I have worked in the area of brain health for almost 20 years in my role as a psychiatrist, and one of my major areas of interest is dementia (a progressive loss of brain function due to an illness, such as Alzheimer’s disease). I’ve come to believe that everyone should be thinking about their brain health much earlier than the age of 65. That’s because there are ways to substantially reduce your risk of dementia and cognitive impairment, and the earlier you address problematic lifestyle choices and health conditions, the more successful you are likely to be.

Avoiding dementia is only one consideration, however. Of equal importance is optimising brain function throughout your lifespan – allowing this vital organ to function at its best in the many decades before dementia becomes most relevant. Doing this will help you enjoy greater productivity, happiness and life satisfaction.

Read the rest of this article at: Psyche

News 08.11.21 : Today’s Articles of Interest from Around the Internets

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News 08.11.21 : Today’s Articles of Interest from Around the Internets

In the nightmare, sirens caterwaul as ambulances career down ice-slicked, car-crashed streets whose traffic lights flash all three colors at once (they’ve been hacked by North Korea) during a climate-catastrophic blizzard, bringing pandemic patients to hospitals without water or electricity—pitch-black, all vaccinations and medications spoiled (the power grid has been hacked by Iran)—racing past apartment buildings where people are freezing to death in their beds, families huddled together under quilts, while, outside the darkened, besieged halls of government, men wearing fur hats and Kevlar vests (social media has been hacked by Russia), flashlights strapped to their rifles, chant, “Q is true! Q is true!”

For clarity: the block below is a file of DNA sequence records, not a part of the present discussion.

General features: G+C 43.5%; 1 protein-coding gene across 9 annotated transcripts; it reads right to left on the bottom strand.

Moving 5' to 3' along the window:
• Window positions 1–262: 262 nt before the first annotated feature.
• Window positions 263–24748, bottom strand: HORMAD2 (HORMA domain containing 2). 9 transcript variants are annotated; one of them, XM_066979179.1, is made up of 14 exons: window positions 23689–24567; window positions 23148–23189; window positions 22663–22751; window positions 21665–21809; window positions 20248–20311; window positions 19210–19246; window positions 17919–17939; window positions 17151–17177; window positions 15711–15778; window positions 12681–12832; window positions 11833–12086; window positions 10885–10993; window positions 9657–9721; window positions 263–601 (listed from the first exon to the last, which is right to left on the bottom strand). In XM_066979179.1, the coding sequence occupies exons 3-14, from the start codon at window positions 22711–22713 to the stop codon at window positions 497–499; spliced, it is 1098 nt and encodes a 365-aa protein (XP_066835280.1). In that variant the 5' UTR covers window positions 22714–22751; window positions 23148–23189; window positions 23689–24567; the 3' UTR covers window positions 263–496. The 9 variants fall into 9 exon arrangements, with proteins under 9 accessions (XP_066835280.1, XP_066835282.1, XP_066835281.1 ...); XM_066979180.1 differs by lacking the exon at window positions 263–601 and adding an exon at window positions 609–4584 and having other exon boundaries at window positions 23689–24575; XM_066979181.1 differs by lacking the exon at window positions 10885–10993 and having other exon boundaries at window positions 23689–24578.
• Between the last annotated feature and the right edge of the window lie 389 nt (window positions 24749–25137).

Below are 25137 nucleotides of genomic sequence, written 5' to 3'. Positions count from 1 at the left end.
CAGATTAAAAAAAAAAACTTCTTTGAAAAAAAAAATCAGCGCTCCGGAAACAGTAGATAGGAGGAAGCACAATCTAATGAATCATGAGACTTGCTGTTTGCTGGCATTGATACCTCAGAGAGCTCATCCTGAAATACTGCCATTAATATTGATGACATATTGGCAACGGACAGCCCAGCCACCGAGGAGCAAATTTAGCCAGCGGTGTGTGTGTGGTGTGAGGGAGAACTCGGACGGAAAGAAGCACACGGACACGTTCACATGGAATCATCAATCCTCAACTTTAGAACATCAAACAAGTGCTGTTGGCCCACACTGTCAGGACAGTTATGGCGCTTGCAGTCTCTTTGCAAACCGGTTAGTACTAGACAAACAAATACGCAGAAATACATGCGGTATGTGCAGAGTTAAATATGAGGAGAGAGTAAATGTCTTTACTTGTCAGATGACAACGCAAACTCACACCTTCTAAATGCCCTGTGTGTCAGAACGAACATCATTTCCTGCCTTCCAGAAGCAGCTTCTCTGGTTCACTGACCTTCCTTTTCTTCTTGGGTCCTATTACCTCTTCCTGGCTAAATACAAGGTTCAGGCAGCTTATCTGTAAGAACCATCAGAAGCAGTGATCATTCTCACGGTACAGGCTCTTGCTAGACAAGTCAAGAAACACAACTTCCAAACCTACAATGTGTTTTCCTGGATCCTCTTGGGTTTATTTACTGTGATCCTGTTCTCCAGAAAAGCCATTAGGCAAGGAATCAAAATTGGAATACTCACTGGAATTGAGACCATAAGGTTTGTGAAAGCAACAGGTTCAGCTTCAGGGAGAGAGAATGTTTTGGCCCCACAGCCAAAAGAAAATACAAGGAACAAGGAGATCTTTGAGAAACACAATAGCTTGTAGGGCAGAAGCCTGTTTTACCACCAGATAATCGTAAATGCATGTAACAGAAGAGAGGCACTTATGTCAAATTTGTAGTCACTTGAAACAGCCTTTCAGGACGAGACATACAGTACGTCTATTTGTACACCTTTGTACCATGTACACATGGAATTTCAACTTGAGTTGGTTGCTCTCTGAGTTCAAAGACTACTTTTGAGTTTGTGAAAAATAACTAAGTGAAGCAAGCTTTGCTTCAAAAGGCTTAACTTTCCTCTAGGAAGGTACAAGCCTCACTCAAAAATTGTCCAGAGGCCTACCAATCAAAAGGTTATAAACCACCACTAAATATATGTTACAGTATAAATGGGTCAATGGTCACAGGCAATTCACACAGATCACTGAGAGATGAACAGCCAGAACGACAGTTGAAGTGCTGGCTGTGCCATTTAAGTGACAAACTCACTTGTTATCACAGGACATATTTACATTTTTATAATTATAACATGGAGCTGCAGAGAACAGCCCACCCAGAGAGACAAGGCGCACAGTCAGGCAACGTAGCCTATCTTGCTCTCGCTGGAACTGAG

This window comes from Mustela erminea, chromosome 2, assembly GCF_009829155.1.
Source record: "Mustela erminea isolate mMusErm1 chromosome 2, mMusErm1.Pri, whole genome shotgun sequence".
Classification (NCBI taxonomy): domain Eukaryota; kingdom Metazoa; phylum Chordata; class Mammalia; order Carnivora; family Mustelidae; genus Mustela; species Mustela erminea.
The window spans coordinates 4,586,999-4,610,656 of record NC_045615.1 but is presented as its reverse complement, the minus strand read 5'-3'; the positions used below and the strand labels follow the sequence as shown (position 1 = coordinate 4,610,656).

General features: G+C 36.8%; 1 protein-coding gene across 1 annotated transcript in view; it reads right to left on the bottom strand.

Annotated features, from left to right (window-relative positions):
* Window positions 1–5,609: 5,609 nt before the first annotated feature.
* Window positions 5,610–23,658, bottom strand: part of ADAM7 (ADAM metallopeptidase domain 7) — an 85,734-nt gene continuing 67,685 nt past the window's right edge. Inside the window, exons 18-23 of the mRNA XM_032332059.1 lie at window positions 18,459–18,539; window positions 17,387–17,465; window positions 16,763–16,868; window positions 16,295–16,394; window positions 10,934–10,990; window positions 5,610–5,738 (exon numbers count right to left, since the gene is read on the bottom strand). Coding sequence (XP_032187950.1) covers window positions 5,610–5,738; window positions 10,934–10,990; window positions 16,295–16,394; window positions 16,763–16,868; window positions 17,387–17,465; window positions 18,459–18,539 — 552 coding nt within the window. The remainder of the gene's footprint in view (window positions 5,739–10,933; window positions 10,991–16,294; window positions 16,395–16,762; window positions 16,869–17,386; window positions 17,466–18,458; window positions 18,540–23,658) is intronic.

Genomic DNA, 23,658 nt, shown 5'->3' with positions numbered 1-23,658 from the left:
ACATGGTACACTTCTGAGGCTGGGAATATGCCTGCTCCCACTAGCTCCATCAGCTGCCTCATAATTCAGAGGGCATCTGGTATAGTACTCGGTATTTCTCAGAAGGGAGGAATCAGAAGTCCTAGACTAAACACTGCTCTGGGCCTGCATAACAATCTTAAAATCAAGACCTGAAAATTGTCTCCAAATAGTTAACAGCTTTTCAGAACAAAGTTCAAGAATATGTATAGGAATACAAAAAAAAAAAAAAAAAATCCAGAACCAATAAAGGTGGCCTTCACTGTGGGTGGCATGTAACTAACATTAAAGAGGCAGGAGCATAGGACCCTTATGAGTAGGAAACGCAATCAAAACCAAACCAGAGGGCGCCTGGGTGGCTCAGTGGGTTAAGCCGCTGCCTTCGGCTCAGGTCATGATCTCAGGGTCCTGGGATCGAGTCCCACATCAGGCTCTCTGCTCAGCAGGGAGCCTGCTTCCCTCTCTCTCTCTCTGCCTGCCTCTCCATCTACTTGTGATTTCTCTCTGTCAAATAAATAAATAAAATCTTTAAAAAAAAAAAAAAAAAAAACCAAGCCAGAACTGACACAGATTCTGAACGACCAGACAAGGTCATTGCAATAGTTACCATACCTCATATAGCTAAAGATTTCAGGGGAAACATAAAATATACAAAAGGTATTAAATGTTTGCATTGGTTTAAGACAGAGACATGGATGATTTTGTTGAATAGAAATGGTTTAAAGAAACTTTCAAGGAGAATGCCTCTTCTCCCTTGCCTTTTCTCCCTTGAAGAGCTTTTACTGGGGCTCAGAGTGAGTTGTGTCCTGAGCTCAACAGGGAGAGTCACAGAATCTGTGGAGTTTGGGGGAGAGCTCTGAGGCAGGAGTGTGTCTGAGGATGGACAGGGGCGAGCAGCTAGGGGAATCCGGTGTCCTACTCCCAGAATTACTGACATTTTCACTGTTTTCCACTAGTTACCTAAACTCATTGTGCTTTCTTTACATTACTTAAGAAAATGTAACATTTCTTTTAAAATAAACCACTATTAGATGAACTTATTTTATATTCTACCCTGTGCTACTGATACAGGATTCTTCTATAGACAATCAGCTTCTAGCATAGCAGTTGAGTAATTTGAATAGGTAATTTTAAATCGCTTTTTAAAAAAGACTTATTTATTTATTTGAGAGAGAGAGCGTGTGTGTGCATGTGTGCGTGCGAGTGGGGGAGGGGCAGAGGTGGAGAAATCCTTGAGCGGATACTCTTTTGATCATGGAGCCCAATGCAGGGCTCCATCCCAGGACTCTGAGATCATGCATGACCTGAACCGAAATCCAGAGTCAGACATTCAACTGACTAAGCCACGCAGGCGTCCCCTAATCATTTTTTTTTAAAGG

SOMEONE SHOULD DO SOMETHING,” reads the T-shirt worn by one of Nicole Perlroth’s sources, a hacker from New Zealand, in “This Is How They Tell Me the World Ends: The Cyberweapons Arms Race” (Bloomsbury). Someone should. But who? And do what? And about which of the Biblical plagues facing humankind? Perlroth is a longtime cybersecurity reporter for the Times, and her book makes a kind of Hollywood entrance, arriving when the end of the world is nigh, at least in the nightmare that, every night, gains on the day.

Perlroth is interested in one particular plague—governments using hacking as a weapon of war—but her book raises the question of whether that’s the root of a lot of other evils. For seven years, Perlroth investigated the market in “zero-days” (pronounced “oh-days”); her book is the story of that chase, and telling that story, which gets pretty technical, requires a good bit of decoding. “A zero-day is a software or hardware flaw for which there is no existing patch,” she explains. Zero-days “got their name because, as with Patient Zero in an epidemic, when a zero-day flaw is discovered, software and hardware companies have had zero days to come up with a defense.” A flaw can be harmless, but zero-days represent vulnerabilities that can be turned into weapons. And, as Perlroth demonstrates, governments have been buying them and storing them in vaults, like so many vials of the bubonic plague.

Read the rest of this article at: The New Yorker